Honesty is the best policy, be confident in yourself and try to carefully listen to what you're being asked. When you have a question - ask it, there is no such thing as a stupid question; what there are, are questions that you can answer yourself.

You won't be led to every question you should ask - but the following five questions should help you get the information you need while not making you out to be too nosey or simple.

5 Best Interview Questions Ever

1. Who will I be working with, what are they like? 

This is something you should always ask. When it comes down to it, understanding the team dynamic that you'll be working in is key to your potential success in the role. Asking this question might help the hiring manager think about you as part of the team - it will also bring up opportunities where you can add an experience story about a time working within a group or with people as they've described.

2. Who do you report to, how does the work I do impact your KPIs (key performance indicators)?

This only works if you're being interviewed by the manager you'll be working with. If this is the case, then it will tell you a bit more about the pressures and motivations of the person who is hiring you. It can also give you a strong impression of who your future boss is and how they handle pressure. If they can't explain what impact they're hoping you'll have it isn't a good sign.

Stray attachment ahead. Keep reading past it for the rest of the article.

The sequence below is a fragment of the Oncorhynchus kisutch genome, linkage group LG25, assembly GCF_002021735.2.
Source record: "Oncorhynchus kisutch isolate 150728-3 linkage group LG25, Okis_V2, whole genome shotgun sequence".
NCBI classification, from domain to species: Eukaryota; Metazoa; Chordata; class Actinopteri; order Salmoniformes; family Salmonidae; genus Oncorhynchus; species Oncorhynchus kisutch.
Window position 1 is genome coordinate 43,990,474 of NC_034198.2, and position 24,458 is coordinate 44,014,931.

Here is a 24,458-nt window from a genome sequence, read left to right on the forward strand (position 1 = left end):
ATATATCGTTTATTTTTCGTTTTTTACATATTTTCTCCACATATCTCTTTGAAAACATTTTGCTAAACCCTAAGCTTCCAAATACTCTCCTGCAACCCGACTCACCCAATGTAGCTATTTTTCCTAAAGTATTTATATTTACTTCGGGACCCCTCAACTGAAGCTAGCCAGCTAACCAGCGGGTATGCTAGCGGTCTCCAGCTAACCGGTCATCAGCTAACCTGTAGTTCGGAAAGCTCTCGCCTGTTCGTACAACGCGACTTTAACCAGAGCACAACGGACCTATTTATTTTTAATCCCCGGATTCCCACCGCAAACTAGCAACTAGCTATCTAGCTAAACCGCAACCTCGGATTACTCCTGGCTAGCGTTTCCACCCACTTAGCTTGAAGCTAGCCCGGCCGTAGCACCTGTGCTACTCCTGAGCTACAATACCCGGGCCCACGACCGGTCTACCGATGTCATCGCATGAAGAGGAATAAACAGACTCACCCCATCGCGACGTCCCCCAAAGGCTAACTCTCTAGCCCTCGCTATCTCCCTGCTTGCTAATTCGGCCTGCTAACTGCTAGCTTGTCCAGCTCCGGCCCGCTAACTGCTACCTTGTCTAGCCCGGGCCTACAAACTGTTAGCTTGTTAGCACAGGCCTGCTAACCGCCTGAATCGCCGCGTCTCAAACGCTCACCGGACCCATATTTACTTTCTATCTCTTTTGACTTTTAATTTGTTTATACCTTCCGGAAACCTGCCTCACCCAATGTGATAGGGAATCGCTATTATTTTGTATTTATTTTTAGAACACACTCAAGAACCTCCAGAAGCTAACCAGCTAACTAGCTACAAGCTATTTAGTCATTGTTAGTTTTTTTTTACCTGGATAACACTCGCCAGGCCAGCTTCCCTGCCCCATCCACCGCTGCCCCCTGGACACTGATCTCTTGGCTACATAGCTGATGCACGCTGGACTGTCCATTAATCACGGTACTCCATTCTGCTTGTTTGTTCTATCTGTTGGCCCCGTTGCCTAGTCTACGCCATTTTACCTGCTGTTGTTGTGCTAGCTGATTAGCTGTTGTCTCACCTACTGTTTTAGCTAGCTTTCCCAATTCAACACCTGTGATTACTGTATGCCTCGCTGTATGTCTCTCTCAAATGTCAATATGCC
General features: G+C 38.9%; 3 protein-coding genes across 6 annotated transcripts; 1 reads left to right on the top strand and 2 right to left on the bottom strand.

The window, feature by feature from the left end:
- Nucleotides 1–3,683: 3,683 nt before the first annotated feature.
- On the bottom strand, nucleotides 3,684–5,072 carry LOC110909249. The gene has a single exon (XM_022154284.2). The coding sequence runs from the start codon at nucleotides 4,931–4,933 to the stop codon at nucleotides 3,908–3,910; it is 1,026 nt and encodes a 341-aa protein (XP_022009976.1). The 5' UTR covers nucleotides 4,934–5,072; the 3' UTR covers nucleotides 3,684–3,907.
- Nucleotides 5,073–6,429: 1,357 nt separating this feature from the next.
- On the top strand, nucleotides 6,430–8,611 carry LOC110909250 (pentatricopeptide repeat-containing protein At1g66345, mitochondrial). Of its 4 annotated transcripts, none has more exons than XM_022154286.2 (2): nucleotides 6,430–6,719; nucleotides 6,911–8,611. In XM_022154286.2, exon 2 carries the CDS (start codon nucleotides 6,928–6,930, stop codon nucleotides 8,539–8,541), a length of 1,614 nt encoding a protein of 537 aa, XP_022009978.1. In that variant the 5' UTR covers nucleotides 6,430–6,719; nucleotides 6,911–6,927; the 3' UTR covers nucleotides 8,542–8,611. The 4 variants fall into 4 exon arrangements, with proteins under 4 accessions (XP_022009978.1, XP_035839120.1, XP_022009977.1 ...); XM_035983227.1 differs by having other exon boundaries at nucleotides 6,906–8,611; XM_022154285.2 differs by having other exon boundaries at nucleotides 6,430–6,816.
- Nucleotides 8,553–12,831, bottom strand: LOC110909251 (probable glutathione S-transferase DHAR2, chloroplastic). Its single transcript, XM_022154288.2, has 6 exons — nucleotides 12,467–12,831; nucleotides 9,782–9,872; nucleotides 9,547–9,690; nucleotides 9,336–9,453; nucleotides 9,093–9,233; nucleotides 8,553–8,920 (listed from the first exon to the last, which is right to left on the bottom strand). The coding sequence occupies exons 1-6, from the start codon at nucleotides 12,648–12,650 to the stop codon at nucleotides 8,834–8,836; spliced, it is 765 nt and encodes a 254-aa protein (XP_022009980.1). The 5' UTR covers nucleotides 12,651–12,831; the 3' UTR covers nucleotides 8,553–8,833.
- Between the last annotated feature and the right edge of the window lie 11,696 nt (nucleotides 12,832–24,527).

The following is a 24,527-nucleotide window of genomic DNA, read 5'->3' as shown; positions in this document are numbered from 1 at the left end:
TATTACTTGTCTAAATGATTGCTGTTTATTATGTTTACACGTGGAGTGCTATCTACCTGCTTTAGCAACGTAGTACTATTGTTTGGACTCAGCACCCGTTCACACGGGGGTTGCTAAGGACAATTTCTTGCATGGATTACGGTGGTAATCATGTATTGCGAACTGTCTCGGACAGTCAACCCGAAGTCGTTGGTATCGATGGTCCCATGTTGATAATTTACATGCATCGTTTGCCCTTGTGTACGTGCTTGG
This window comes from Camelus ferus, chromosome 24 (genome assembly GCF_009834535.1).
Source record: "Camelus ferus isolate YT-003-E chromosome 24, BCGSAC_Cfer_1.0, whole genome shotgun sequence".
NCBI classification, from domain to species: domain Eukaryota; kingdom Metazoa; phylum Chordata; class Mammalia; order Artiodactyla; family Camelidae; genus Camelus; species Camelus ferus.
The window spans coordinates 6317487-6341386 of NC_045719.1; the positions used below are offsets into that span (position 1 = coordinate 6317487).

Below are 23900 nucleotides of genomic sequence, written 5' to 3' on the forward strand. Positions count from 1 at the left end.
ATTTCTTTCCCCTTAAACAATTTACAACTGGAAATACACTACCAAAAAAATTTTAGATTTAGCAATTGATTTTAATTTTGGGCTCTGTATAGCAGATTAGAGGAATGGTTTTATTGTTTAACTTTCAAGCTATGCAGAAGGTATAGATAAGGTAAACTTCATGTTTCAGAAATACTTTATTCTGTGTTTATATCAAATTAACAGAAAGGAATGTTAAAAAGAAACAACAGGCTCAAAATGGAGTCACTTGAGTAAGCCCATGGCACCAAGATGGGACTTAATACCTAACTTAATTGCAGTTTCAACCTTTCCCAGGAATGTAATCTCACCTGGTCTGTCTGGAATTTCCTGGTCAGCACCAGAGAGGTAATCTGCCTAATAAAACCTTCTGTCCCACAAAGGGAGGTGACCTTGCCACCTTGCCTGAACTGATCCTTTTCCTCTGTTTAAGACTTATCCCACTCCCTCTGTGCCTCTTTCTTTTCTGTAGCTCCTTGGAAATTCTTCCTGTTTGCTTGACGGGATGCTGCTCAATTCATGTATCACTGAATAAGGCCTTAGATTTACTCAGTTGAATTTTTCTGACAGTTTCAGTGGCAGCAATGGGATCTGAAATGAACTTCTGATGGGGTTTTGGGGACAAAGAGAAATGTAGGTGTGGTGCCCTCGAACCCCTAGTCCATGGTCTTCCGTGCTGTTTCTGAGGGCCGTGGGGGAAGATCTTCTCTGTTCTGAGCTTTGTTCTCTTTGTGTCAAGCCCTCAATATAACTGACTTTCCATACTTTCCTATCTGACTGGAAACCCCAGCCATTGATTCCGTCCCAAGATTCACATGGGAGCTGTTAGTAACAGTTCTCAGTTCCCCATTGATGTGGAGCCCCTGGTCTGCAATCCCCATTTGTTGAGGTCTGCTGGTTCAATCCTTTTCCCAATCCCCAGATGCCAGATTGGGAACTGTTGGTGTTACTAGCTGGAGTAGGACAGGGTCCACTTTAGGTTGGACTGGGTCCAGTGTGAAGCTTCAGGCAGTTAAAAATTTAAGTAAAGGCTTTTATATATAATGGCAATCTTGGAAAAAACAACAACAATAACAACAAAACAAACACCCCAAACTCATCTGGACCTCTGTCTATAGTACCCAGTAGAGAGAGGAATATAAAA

3. What upcoming projects would I be working on, should I get the job?

There always specific projects on the go in a given department. May be tax time is coming up, or the Anderson account which comes annually is looming. Understanding what you might be thrown into helps you gauge whether you want the job or not. It also tells you a bit more about why they are hiring. 

 

4. Was this position filled previously or is this a new position?

If the position was filled and is no longer there is probably a good reason. A good manager will answer this carefully but should provide some candor. If they fired someone, or the person quit, you might not get a straight answer in the interview, but use your intuition. If it is a new position, you have the chance to help build the role if you're hired, that's an exciting experience.  

5. What sort of processes are in place for the completion of X?

Whatever the X is, is your job that you're applying for. Asking about the process shows you at least understand how X can be done or has been done somewhere else. The answer might surprise you, "We don't have a formal system in place for this," is a fun one, it is an opportunity for you to provide structure where there was none before. 

What question got you a job? Share one with us on Twitter @RandstadCanada.


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This St. Patrick’s Day Celebrate Workers Safety, Sláinte!